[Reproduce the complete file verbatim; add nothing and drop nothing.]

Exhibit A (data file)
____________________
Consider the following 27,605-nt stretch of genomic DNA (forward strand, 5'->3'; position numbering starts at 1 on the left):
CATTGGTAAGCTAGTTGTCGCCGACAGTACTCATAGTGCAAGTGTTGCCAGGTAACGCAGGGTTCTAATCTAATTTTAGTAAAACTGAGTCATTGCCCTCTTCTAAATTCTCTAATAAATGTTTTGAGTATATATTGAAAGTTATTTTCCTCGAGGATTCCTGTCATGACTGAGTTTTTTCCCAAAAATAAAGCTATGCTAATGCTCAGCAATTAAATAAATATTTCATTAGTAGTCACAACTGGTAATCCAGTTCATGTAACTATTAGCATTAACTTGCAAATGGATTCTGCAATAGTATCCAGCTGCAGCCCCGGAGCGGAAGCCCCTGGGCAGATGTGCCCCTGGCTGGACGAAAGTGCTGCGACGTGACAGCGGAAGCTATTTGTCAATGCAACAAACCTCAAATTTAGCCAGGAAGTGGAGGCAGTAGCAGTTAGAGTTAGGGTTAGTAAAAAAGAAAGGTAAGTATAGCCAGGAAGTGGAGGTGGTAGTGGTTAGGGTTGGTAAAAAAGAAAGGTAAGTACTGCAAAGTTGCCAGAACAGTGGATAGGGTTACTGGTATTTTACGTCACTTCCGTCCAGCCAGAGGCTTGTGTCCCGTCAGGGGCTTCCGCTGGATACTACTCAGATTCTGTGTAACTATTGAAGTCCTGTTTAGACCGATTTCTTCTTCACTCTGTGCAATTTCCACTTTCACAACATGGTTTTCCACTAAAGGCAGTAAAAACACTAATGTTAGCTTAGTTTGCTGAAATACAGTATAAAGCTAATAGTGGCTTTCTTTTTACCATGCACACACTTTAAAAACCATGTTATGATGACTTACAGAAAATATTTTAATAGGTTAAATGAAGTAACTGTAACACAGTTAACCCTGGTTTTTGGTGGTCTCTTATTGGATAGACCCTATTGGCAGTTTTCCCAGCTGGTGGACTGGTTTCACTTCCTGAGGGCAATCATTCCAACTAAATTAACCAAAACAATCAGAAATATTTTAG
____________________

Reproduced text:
Consider the following 27,605-nt stretch of genomic DNA (forward strand, 5'->3'; position numbering starts at 1 on the left):
CATTGGTAAGCTAGTTGTCGCCGACAGTACTCATAGTGCAAGTGTTGCCAGGTAACGCAGGGTTCTAATCTAATTTTAGTAAAACTGAGTCATTGCCCTCTTCTAAATTCTCTAATAAATGTTTTGAGTATATATTGAAAGTTATTTTCCTCGAGGATTCCTGTCATGACTGAGTTTTTTCCCAAAAATAAAGCTATGCTAATGCTCAGCAATTAAATAAATATTTCATTAGTAGTCACAACTGGTAATCCAGTTCATGTAACTATTAGCATTAACTTGCAAATGGATTCTGCAATAGTATCCAGCTGCAGCCCCGGAGCGGAAGCCCCTGGGCAGATGTGCCCCTGGCTGGACGAAAGTGCTGCGACGTGACAGCGGAAGCTATTTGTCAATGCAACAAACCTCAAATTTAGCCAGGAAGTGGAGGCAGTAGCAGTTAGAGTTAGGGTTAGTAAAAAAGAAAGGTAAGTATAGCCAGGAAGTGGAGGTGGTAGTGGTTAGGGTTGGTAAAAAAGAAAGGTAAGTACTGCAAAGTTGCCAGAACAGTGGATAGGGTTACTGGTATTTTACGTCACTTCCGTCCAGCCAGAGGCTTGTGTCCCGTCAGGGGCTTCCGCTGGATACTACTCAGATTCTGTGTAACTATTGAAGTCCTGTTTAGACCGATTTCTTCTTCACTCTGTGCAATTTCCACTTTCACAACATGGTTTTCCACTAAAGGCAGTAAAAACACTAATGTTAGCTTAGTTTGCTGAAATACAGTATAAAGCTAATAGTGGCTTTCTTTTTACCATGCACACACTTTAAAAACCATGTTATGATGACTTACAGAAAATATTTTAATAGGTTAAATGAAGTAACTGTAACACAGTTAACCCTGGTTTTTGGTGGTCTCTTATTGGATAGACCCTATTGGCAGTTTTCCCAGCTGGTGGACTGGTTTCACTTCCTGAGGGCAATCATTCCAACTAAATTAACCAAAACAATCAGAAATATTTTAG